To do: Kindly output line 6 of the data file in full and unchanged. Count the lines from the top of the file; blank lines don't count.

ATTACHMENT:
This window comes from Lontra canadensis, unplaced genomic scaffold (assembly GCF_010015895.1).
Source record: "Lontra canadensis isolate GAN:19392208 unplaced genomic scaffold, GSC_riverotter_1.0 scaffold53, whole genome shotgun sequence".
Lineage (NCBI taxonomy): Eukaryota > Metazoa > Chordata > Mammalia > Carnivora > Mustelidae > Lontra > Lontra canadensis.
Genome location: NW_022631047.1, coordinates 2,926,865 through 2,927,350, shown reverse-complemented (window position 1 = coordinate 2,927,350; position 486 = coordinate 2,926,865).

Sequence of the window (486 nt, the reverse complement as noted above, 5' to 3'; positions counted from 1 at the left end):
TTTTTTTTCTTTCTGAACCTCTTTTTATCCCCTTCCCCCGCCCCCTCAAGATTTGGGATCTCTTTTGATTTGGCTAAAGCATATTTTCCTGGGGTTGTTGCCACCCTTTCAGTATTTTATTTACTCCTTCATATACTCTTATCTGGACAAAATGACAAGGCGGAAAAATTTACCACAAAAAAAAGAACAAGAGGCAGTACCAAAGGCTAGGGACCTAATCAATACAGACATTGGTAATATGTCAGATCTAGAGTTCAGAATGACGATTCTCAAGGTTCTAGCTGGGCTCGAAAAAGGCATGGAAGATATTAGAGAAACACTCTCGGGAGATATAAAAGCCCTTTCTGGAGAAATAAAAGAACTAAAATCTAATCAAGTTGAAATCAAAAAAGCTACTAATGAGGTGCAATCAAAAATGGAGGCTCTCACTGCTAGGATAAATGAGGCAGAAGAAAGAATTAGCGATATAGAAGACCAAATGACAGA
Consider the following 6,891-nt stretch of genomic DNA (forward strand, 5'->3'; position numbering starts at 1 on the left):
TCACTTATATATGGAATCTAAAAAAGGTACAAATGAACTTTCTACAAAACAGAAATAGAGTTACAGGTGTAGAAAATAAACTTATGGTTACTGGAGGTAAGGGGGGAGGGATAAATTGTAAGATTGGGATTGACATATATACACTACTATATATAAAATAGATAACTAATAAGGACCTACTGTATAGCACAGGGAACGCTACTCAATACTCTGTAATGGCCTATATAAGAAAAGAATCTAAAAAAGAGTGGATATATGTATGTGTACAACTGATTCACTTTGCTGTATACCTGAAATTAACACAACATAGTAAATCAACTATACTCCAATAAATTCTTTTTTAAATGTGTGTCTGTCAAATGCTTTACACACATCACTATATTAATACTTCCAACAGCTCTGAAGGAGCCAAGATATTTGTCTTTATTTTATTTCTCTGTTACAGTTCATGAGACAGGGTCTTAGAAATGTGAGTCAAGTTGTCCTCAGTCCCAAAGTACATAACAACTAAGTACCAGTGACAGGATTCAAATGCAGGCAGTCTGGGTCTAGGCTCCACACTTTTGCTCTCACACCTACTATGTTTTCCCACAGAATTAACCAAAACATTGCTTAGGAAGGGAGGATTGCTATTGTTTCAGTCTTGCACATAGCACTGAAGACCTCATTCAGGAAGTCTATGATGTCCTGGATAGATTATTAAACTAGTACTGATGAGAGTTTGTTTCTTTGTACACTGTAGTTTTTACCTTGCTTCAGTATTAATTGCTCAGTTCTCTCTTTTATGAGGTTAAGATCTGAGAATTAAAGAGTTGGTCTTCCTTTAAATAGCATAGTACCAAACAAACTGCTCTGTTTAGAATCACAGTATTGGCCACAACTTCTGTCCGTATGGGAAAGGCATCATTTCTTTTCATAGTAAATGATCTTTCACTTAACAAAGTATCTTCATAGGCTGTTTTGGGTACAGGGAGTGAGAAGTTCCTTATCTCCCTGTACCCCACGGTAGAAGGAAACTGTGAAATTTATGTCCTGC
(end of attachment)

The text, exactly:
TTTTTTTTCTTTCTGAACCTCTTTTTATCCCCTTCCCCCGCCCCCTCAAGATTTGGGATCTCTTTTGATTTGGCTAAAGCATATTTTCCTGGGGTTGTTGCCACCCTTTCAGTATTTTATTTACTCCTTCATATACTCTTATCTGGACAAAATGACAAGGCGGAAAAATTTACCACAAAAAAAAGAACAAGAGGCAGTACCAAAGGCTAGGGACCTAATCAATACAGACATTGGTAATATGTCAGATCTAGAGTTCAGAATGACGATTCTCAAGGTTCTAGCTGGGCTCGAAAAAGGCATGGAAGATATTAGAGAAACACTCTCGGGAGATATAAAAGCCCTTTCTGGAGAAATAAAAGAACTAAAATCTAATCAAGTTGAAATCAAAAAAGCTACTAATGAGGTGCAATCAAAAATGGAGGCTCTCACTGCTAGGATAAATGAGGCAGAAGAAAGAATTAGCGATATAGAAGACCAAATGACAGA